Containers have been a buzzword for a few years now, and somehow Platform-as-a-Service (Paas) is connected, but how do you get started using PaaS for your own projects? Let's dive in.
If you’ve spent any time in the last year looking at software development jobs or blog posts related to tech, you’ve probably noticed how frequently the term “container” gets thrown around. For an up-and-coming developer, the idea of containers might seem confusing, and even more daunting is using a container in practice. There’s all sorts of complicated jargon that surrounds the idea of containers, especially when you dive in further and start throwing in terms like “Platform as a Service (PaaS)”. Luckily, these services can play a big role in making the development process less chaotic once you get a feeling for how they work.
The recent popularity of technologies like Docker and Kubernetes has helped “container” become a buzzword for good reasons. Containers remove a lot of the headaches involved in the development process and many developers find them to be resource-efficient time savers that play a huge role in eliminating the need for complicated technical overhead.
In order to get a better idea of what a container is in the digital world, it can be helpful to picture a physical container and think about the purpose that it serves. With physical containers, a person can essentially take a bunch of miscellaneous items and pack them into a neat, single object that moves from place-to-place with ease.
Just like a shipping container, the ship (or ‘platform’) doesn’t really need to worry about the contents of each container. It can move them, track them, and separate them as if each one was identical.
Digital containers work in a similar fashion. You can take the code, dependencies, configurations, and other aspects of an application and package them all into a single contained object.
Critically, containers are not ‘persistent,’ they don’t have any custom pre-installed software beyond a standardized package. In Heroku, we call them "stacks" and you have 3 or so to choose from. For example, here's what's in our latest stack. Any extra code you require (see ‘dependencies’ a bit further on in this article) needs to be explicitly listed by you, and will get installed when the container is ‘spun up’ with your application code. This lack of persistence actually works with our metaphor: once we’re done with a shipping container, we expect it to be largely empty. We might expect a few general-purpose things to be present like tie-downs and rails for a car, these are the ‘standard stack’ components.
Luxury cars or canned tuna, the same container can carry them both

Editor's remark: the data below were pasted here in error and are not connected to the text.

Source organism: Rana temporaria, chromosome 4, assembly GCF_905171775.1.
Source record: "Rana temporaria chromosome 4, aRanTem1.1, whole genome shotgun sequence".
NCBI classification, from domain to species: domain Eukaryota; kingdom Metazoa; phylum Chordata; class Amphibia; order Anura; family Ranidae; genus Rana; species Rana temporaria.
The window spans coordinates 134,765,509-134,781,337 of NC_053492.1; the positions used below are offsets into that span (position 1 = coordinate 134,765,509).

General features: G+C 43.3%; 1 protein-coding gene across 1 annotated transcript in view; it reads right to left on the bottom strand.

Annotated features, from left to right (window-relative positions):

But we wouldn’t go to ship our precious Ming vase in a container and show up expecting it to be pre-filled foam cut in the shape of the outside of our Ming Vase.
This becomes incredibly helpful to keep in mind when you get to the point of accounting for things like infrastructure and security.
Before diving too deep into the terminology surrounding containers, it’s important to make a note about the distinction between “containers” and “dynos” -- there is none. Dyno is the Heroku-specific term for container. You may see “dyno” and “container” used interchangeably in relation to Heroku, but container is the generic term. Heroku created the term “dyno” long before the term
container became a standard.
There are other services and even self-hosted tools to run containers, but I don’t use them for reasons I’ll get into in the following points.
A Platform as a Service or PaaS can simply be defined as a platform that allows users to create, run, and manage applications without subjecting users to the headaches involved in building and managing infrastructure. Put simply, the user manages the application while the PaaS manages things like storage, runtimes,networking, security, and servers. Popular PaaS options include Heroku, AWS Elastic Beanstalk, Google App Engine, and Microsoft Azure. All of these provide tools to let you create, control, and remove containers, generally referred to as ‘orchestration.’
Can you use containers and run all the orchestration around containers yourself, without a Platform doing it for you? You absolutely can. Tools like Kubernetes exist for this purpose, but the past few years have revealed an ugly truth about self-hosted containers: they are pretty tough to maintain.
The vision of containers is that the system is easy to look at in modules. We imagine a foreman saying ‘load up some more containers over here! Those over there aren’t being used let’s empty them to free up resources.’
Kelsey Hightower is an evangelist who gave the keynote at KubeCon this year. He regularly talks about how platforms are much easier to use than Kubernetes.
If you’re reading this, you’re a developer. I’m not saying that Kubernetes is too hard for you to use. I am saying that orchestrating your containers on a platform that you manage yourself isn’t something you can master in a weekend-- and after you’ve done the work of learning, maintenance of Kubernetes is at least a part-time job. Using a tool like Heroku gives you the control you need for your business needs without the arbitrary heavy lifting of running your own container orchestration tool.